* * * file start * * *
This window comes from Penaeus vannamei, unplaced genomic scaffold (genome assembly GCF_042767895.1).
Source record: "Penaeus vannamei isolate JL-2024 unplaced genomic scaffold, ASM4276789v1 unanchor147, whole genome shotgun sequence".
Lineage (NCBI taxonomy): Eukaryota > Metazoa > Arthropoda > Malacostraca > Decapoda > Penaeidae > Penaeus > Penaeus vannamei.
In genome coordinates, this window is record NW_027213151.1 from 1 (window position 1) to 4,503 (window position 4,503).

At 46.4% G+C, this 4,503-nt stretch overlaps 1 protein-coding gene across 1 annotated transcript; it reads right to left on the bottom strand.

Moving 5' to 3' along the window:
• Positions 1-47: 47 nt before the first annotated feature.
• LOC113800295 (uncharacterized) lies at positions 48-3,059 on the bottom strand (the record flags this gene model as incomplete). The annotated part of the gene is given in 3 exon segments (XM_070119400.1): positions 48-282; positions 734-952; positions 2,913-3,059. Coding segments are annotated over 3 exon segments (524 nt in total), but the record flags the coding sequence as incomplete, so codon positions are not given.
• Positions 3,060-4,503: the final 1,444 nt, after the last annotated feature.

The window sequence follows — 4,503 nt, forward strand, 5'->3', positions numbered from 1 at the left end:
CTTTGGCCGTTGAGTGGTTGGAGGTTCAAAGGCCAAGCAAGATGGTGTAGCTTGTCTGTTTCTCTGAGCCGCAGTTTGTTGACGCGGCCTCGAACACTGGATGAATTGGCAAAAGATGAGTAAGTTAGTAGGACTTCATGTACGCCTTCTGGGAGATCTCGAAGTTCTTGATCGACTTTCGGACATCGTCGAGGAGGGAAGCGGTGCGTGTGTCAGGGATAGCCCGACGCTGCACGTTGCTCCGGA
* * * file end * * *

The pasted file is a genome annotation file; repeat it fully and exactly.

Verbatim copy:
This window comes from Penaeus vannamei, unplaced genomic scaffold (genome assembly GCF_042767895.1).
Source record: "Penaeus vannamei isolate JL-2024 unplaced genomic scaffold, ASM4276789v1 unanchor147, whole genome shotgun sequence".
Lineage (NCBI taxonomy): Eukaryota > Metazoa > Arthropoda > Malacostraca > Decapoda > Penaeidae > Penaeus > Penaeus vannamei.
In genome coordinates, this window is record NW_027213151.1 from 1 (window position 1) to 4,503 (window position 4,503).

At 46.4% G+C, this 4,503-nt stretch overlaps 1 protein-coding gene across 1 annotated transcript; it reads right to left on the bottom strand.

Moving 5' to 3' along the window:
• Positions 1-47: 47 nt before the first annotated feature.
• LOC113800295 (uncharacterized) lies at positions 48-3,059 on the bottom strand (the record flags this gene model as incomplete). The annotated part of the gene is given in 3 exon segments (XM_070119400.1): positions 48-282; positions 734-952; positions 2,913-3,059. Coding segments are annotated over 3 exon segments (524 nt in total), but the record flags the coding sequence as incomplete, so codon positions are not given.
• Positions 3,060-4,503: the final 1,444 nt, after the last annotated feature.

The window sequence follows — 4,503 nt, forward strand, 5'->3', positions numbered from 1 at the left end:
CTTTGGCCGTTGAGTGGTTGGAGGTTCAAAGGCCAAGCAAGATGGTGTAGCTTGTCTGTTTCTCTGAGCCGCAGTTTGTTGACGCGGCCTCGAACACTGGATGAATTGGCAAAAGATGAGTAAGTTAGTAGGACTTCATGTACGCCTTCTGGGAGATCTCGAAGTTCTTGATCGACTTTCGGACATCGTCGAGGAGGGAAGCGGTGCGTGTGTCAGGGATAGCCCGACGCTGCACGTTGCTCCGGA